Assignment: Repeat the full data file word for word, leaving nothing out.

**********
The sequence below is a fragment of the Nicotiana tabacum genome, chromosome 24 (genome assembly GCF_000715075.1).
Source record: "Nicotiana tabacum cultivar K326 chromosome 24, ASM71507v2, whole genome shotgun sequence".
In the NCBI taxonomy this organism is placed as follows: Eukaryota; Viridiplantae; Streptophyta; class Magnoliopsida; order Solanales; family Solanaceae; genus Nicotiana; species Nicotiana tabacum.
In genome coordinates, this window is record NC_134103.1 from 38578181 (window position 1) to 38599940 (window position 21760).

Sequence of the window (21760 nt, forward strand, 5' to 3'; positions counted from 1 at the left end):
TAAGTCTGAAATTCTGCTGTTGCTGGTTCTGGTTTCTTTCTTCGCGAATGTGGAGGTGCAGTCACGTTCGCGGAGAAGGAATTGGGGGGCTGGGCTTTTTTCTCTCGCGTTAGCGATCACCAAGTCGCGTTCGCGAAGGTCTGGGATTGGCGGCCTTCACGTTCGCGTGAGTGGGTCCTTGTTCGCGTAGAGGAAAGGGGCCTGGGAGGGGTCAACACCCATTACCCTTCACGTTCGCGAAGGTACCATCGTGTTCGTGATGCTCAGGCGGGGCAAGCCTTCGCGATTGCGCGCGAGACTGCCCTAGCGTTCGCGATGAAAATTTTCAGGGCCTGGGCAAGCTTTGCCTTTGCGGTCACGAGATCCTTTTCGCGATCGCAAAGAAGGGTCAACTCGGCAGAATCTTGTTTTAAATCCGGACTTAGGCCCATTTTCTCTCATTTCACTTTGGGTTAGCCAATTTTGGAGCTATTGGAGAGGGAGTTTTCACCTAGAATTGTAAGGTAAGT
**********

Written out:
The sequence below is a fragment of the Nicotiana tabacum genome, chromosome 24 (genome assembly GCF_000715075.1).
Source record: "Nicotiana tabacum cultivar K326 chromosome 24, ASM71507v2, whole genome shotgun sequence".
In the NCBI taxonomy this organism is placed as follows: Eukaryota; Viridiplantae; Streptophyta; class Magnoliopsida; order Solanales; family Solanaceae; genus Nicotiana; species Nicotiana tabacum.
In genome coordinates, this window is record NC_134103.1 from 38578181 (window position 1) to 38599940 (window position 21760).

Sequence of the window (21760 nt, forward strand, 5' to 3'; positions counted from 1 at the left end):
TAAGTCTGAAATTCTGCTGTTGCTGGTTCTGGTTTCTTTCTTCGCGAATGTGGAGGTGCAGTCACGTTCGCGGAGAAGGAATTGGGGGGCTGGGCTTTTTTCTCTCGCGTTAGCGATCACCAAGTCGCGTTCGCGAAGGTCTGGGATTGGCGGCCTTCACGTTCGCGTGAGTGGGTCCTTGTTCGCGTAGAGGAAAGGGGCCTGGGAGGGGTCAACACCCATTACCCTTCACGTTCGCGAAGGTACCATCGTGTTCGTGATGCTCAGGCGGGGCAAGCCTTCGCGATTGCGCGCGAGACTGCCCTAGCGTTCGCGATGAAAATTTTCAGGGCCTGGGCAAGCTTTGCCTTTGCGGTCACGAGATCCTTTTCGCGATCGCAAAGAAGGGTCAACTCGGCAGAATCTTGTTTTAAATCCGGACTTAGGCCCATTTTCTCTCATTTCACTTTGGGTTAGCCAATTTTGGAGCTATTGGAGAGGGAGTTTTCACCTAGAATTGTAAGGTAAGT